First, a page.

Cartridge stylus : I do not understand

the thin end of the wedge
georgesgiralt
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Cartridge stylus : I do not understand

Post by georgesgiralt » 21 Jul 2019 11:02

Hi !
Give a stylus diamond is so tiny, the material costs are very low compared to the workman force needed for polishing it.
I do not understand how it comes that bonded stylus are less expensive than nude styluses ?
Does the cost of bonding be less than the cost of the extra bit of diamond ?
And to what it is bonded to ?
Thanks for your enlightenment !

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Re: Cartridge stylus : I do not understand

Post by JoeE SP9 » 21 Jul 2019 18:27

It requires less precision and is easier to place a bonded stylus than a nude one on the cantilever.

Bonded styli use an adhesive to connect the stylus to the cantilever. Nude mount styli usually use a precisely placed hole in the cantilever and precise stylus placement in that hole.

Sunwire
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Re: Cartridge stylus : I do not understand

Post by Sunwire » 21 Jul 2019 19:33

Especially if the stylus is conical. Much easier to align to the cantilever compared to an elliptical or fine line stylus that must be exactly 90 degrees to the length of the cantilever and precision aligned to the plane of the record surface, too.

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Re: Cartridge stylus : I do not understand

Post by Woodbrains » 21 Jul 2019 23:40

Hello,

Actually, none of the above answers the OP's question. And, in fact, I think the OP has a point!

The stylus needs to be the same shape and precision, whether it is nude or bonded. The orientation on the cantilever needs to be as precise with nude or bonded stilii. The stilii are always glued into the hole in the cantilever, regardless of nudity or bondage.

Bonding a diamond to a metal billet takes more work. Gluing a bonded stylus to a cantilever requires more glue. Exactly why are nude stylii more expensive? Synthetic diamonds are maybe more expensive as size increases, but we are not talking karats here.

Mike.

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Re: Cartridge stylus : I do not understand

Post by jdjohn » 22 Jul 2019 04:47

It takes a higher quality (and larger) gem for a nude stylus - probably 3 or 4 times the size of a diamond used for a bonded tip. And just like with diamonds used in jewelry, there are impurities, inclusions, etc. to consider, and a bonded diamond doesn't need to be as pure as a nudie.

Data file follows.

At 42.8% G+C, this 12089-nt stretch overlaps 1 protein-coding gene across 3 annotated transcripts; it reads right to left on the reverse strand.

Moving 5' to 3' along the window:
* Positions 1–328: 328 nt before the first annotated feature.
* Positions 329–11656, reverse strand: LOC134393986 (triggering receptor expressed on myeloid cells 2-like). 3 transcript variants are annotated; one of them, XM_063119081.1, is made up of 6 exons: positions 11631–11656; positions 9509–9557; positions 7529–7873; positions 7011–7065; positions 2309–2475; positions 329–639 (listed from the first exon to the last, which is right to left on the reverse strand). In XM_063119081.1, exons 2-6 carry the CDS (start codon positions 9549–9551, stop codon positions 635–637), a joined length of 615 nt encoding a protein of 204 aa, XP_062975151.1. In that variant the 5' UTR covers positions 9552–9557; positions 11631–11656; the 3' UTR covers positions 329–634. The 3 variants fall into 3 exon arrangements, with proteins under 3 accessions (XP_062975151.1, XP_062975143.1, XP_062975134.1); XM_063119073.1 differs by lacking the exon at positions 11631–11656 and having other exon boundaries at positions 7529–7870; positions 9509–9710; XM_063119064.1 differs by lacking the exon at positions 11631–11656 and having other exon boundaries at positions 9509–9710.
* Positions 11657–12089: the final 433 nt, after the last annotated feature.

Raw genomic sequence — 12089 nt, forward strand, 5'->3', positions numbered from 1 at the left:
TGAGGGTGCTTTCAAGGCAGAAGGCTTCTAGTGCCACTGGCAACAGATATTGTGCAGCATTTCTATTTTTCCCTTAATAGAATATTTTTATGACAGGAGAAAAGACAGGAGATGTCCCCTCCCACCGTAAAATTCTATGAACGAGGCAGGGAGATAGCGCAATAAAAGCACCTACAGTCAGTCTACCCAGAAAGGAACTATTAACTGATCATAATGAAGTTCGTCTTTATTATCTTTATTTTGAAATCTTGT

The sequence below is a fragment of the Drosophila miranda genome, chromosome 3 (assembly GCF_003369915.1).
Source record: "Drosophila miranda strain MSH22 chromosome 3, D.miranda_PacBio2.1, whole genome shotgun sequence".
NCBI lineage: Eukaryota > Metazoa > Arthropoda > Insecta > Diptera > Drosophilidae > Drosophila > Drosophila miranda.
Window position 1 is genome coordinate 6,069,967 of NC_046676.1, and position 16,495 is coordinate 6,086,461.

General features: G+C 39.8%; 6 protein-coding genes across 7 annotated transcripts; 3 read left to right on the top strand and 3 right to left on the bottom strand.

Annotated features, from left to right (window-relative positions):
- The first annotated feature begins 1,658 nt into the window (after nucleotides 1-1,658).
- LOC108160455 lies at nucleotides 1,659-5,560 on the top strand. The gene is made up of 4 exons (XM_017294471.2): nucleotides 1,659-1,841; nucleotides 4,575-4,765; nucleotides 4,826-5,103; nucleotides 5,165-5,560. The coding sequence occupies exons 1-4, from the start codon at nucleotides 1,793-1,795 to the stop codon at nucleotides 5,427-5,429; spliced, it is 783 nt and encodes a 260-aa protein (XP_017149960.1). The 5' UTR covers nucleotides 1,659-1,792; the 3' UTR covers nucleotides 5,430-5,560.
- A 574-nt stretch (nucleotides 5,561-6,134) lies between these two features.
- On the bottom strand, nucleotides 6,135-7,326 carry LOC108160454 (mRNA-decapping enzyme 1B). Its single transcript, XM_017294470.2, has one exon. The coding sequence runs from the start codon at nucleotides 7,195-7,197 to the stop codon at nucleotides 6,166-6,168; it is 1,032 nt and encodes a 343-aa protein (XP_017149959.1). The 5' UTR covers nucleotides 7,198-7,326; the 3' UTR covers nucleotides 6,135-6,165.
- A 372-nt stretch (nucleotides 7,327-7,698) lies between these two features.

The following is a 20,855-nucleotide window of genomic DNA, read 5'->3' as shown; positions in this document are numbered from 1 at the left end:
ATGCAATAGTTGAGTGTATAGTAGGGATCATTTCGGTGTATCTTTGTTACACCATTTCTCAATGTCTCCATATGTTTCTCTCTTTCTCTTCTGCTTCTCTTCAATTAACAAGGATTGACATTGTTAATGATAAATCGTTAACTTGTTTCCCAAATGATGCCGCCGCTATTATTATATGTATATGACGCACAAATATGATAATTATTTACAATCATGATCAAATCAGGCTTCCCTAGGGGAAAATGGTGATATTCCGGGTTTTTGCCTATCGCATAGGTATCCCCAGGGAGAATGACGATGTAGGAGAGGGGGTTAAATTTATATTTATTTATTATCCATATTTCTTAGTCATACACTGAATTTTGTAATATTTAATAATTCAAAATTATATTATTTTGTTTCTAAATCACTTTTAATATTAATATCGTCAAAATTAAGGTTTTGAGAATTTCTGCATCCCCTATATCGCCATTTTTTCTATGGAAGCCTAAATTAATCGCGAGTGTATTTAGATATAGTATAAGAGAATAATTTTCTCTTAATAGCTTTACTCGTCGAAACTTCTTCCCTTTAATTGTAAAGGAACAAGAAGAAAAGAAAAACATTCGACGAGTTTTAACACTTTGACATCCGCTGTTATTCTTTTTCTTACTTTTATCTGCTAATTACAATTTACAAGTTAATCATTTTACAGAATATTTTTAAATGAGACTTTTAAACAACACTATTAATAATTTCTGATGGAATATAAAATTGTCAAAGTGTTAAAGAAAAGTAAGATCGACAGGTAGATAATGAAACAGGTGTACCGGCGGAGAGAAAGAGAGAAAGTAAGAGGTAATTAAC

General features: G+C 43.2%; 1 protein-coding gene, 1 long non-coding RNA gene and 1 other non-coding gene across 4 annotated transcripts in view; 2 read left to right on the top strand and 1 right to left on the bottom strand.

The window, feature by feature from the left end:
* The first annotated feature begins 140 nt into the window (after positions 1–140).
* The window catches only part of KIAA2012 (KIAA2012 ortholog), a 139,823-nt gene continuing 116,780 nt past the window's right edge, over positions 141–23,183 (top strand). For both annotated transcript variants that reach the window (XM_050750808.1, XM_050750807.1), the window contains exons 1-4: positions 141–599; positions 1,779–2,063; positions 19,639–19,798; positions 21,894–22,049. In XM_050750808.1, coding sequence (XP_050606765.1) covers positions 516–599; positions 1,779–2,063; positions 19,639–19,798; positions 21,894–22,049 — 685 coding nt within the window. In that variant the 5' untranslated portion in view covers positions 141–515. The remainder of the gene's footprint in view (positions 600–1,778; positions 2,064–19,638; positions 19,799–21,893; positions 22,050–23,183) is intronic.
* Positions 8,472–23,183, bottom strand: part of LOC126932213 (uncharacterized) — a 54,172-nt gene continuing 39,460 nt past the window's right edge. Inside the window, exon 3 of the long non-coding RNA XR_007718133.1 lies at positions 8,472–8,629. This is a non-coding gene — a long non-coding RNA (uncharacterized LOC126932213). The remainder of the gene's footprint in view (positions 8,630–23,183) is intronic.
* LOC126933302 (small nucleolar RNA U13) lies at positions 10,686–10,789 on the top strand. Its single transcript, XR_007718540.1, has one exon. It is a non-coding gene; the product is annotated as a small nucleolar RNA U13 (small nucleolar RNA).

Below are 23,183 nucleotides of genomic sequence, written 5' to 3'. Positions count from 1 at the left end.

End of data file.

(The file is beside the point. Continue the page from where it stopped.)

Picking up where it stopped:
As Woodbrains mentioned, a bonded tip uses a metal billet, where a very small piece of diamond is bonded to the tip of a metal shank, and then the entire piece is mounted to the cantilever. Nude is obviously when no shank or billet is used, with a larger piece of diamond mounted to the cantilever. Glue is used for both bonded and nude when attaching to the cantilever, with perhaps nude requiring a little less glue due to the square shank holding it in place.

It is easier, and takes less care, to grind a diamond after bonding it to a metal shank. Grinding a square shank of pure diamond requires more care and attention to detail.

Nude mountings are usually ground to have fancier shapes and finer tips, so that comes into play in the overall price. Also, they are normally mounted into better cantilevers that are nice and thin and/or made from something other than aluminum, so again, a higher price overall. Mounting into these thinner cantilevers requires more precision and skill. And since nude diamonds are almost always made from a square shank, there is not much forgiveness during cutting the hole in the cantilever, and mounting the diamond. It is easier to twist a round shank with bonded tip into proper position.

So in the end, nude mountings have higher quality diamonds, ground into fancier shapes, are more difficult to work with, and are mounted to more expensive cantilevers.

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Re: Cartridge stylus : I do not understand

Post by Delta667 » 22 Jul 2019 07:09

For me, it remains a mystery how the diamond is connected to the metal base on the bondage stylus.
Maybe someone knows and will share information?
This is anything but glue.

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Re: Cartridge stylus : I do not understand

Post by DeepEnd » 22 Jul 2019 14:05

I always thought the method used to fix the bonded tips was brazing (heating two materials with a suitable "filler" rather like a very high temperature soldering) but found the following descriptions.